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Should you make writing a priority?

Photo by Vanessa Bumbeers on Unsplash

There are plenty of books, essays, posts, and general social media reflections on carving out time for writing. Fighting for a spare moment to craft some words when life has other plans. With social lives, families, careers, and even sleep, how can a writer make time to actually write?

And with that in mind, how can we actually be sure that carving out time is a worthwhile thing to do? If writing was so important in our lives, wouldn’t be have already made the time we need? (Not necessarily, as I suspect most writers with busy schedules would argue!)

In this busy world of ours, how can somebody who wants to make more time available for writing actually make writing a priority in their life?

Take care of yourself first

Whatever you do, try not to put too much pressure on yourself. There are only so many hours in a day, and if you’re at a point in your life where those hours are already full, you won’t help yourself by crushing yourself under more work and mental stress.

The tortured and starving artist is a trope that we don’t want to exaggerate or even celebrate. Life is hard enough without overworking yourself.

You should carefully measure what is best for the current you and what’s best for future you. Don’t over-extend yourself by trying to do more than you can handle, and try to keep things enjoyable.

Remember: you’re preparing for the future, not forcing the future to happen today.

Start small

If you’re confident that you can make the time available to write, that’s wonderful!

First, you should try be realistic about the scope of your projects. Given the amount of time you have available and the motivation, ask yourself if you should be working on a full-length novel, or if something smaller makes more sense.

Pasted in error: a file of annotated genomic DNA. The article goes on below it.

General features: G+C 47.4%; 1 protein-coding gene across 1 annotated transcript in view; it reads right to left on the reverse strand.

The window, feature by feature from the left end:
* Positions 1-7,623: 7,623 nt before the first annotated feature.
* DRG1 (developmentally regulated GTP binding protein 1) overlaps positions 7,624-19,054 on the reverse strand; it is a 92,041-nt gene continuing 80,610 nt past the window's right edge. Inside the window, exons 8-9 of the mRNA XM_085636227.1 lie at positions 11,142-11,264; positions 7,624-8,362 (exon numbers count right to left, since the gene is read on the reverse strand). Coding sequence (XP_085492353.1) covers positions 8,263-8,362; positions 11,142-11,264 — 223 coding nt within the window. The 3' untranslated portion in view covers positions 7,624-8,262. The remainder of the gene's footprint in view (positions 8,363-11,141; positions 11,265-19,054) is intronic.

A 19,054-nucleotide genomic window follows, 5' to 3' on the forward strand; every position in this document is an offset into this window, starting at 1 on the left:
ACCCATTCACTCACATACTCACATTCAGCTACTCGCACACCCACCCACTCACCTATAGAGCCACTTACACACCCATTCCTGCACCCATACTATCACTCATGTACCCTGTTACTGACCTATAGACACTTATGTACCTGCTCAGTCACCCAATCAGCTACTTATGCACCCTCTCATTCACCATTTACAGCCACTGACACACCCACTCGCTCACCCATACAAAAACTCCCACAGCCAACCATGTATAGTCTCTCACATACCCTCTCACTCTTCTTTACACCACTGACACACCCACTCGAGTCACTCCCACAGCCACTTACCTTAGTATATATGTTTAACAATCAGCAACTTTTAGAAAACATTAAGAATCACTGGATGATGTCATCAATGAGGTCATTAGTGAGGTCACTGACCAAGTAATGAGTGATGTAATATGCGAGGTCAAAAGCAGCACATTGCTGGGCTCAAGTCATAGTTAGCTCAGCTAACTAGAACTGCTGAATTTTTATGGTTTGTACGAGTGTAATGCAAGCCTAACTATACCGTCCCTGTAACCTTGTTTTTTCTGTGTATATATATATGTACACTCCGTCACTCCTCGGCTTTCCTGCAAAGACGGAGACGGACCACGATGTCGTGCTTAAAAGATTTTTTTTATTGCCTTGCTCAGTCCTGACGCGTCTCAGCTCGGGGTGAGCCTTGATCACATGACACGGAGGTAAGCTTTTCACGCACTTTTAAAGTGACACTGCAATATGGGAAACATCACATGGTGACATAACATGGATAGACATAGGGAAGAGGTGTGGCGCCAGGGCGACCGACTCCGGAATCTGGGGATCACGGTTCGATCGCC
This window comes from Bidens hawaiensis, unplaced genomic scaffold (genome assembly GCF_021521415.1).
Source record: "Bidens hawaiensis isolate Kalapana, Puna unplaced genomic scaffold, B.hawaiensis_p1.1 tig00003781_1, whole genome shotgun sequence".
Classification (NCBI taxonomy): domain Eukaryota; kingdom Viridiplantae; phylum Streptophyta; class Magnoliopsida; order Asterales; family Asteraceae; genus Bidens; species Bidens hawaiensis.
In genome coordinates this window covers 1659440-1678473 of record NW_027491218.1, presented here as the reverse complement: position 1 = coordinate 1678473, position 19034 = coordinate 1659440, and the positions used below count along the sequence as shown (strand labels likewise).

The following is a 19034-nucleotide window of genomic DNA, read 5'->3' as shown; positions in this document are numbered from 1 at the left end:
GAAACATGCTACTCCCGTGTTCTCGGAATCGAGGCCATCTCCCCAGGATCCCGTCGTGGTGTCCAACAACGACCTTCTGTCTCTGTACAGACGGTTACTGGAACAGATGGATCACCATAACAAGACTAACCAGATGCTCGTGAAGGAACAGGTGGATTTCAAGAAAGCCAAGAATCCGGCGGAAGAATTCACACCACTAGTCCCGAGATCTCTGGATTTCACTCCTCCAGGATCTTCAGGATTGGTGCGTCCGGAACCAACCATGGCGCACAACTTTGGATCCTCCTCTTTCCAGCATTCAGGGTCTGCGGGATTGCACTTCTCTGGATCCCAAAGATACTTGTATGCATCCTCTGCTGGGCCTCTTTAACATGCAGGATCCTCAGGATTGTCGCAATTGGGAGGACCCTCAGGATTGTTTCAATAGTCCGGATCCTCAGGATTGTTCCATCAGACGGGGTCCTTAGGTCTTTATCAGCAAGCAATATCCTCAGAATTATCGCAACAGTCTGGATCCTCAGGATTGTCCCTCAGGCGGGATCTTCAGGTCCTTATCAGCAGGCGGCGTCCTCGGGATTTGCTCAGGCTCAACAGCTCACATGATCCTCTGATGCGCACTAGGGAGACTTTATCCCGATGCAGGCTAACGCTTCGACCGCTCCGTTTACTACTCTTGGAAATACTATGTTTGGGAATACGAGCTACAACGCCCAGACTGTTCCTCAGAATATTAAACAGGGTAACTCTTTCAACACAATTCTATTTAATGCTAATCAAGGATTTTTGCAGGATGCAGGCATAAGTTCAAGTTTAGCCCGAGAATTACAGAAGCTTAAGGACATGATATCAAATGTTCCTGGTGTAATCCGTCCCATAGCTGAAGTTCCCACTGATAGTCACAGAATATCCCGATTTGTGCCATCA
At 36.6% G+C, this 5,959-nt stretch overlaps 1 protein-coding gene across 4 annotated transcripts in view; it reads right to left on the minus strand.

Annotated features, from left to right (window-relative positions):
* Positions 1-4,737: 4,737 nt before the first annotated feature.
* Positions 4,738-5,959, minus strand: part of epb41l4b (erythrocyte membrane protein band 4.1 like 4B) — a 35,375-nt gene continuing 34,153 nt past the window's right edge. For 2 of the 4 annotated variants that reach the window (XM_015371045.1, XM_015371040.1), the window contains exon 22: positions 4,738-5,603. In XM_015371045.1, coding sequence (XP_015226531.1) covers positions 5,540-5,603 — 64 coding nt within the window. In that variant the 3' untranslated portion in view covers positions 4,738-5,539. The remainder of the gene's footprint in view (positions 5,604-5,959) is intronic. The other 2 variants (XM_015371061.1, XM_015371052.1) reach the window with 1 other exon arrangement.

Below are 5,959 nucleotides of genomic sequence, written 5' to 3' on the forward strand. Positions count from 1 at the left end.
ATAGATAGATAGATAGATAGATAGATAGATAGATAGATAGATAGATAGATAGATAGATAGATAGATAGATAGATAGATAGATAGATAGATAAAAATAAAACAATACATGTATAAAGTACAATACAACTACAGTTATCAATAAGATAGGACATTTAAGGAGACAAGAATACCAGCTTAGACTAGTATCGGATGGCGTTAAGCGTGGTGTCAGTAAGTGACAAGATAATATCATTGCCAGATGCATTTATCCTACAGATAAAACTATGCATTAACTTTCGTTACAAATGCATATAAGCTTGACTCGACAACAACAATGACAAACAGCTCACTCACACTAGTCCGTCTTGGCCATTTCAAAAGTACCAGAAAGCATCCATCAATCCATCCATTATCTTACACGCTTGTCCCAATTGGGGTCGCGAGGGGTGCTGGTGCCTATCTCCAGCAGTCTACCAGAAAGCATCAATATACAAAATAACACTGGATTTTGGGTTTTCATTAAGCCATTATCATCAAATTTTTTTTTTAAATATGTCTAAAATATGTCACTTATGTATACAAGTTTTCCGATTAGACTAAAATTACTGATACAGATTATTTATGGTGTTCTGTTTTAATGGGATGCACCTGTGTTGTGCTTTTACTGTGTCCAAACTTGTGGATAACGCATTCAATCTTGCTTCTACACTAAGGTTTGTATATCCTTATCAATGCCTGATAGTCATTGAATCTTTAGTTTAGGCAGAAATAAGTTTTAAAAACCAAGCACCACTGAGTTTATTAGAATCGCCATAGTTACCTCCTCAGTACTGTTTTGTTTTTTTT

Be realistic about how much time you can commit to this for now. Can you carve out a small piece of time each day and commit to that? You won’t need much time at first–maybe 15 or 20 minutes a day.

Building a small writing habit and committing to that is an ideal way to give you a longer-term motivation. You’ll have an easier time prioritizing writing when you’re already on a streak.

And if you need a quick win, keep a journal. Writing privately for yourself is still writing, after all.

Play the long game

If you are serious about pursuing writing, remember that it’s a long road. You might not complete the novel you’re thinking about in a week, but if you keep making time for your writing, and put in a few minutes each and every day, there’s nothing stopping you from completing a novel eventually.

You can absolutely get there if you want it.

Think about your current priorities are and what your future priorities are. Consider how a writing career fits into those priorities, and seriously ask yourself if there are some current priorities that you’re willing to give up.

Be honest with yourself though, and remember to take care of yourself. If writing is something that calls to you strongly enough, you can use this process of self-reflection to make sure you always have the time and motivation you need to succeed.



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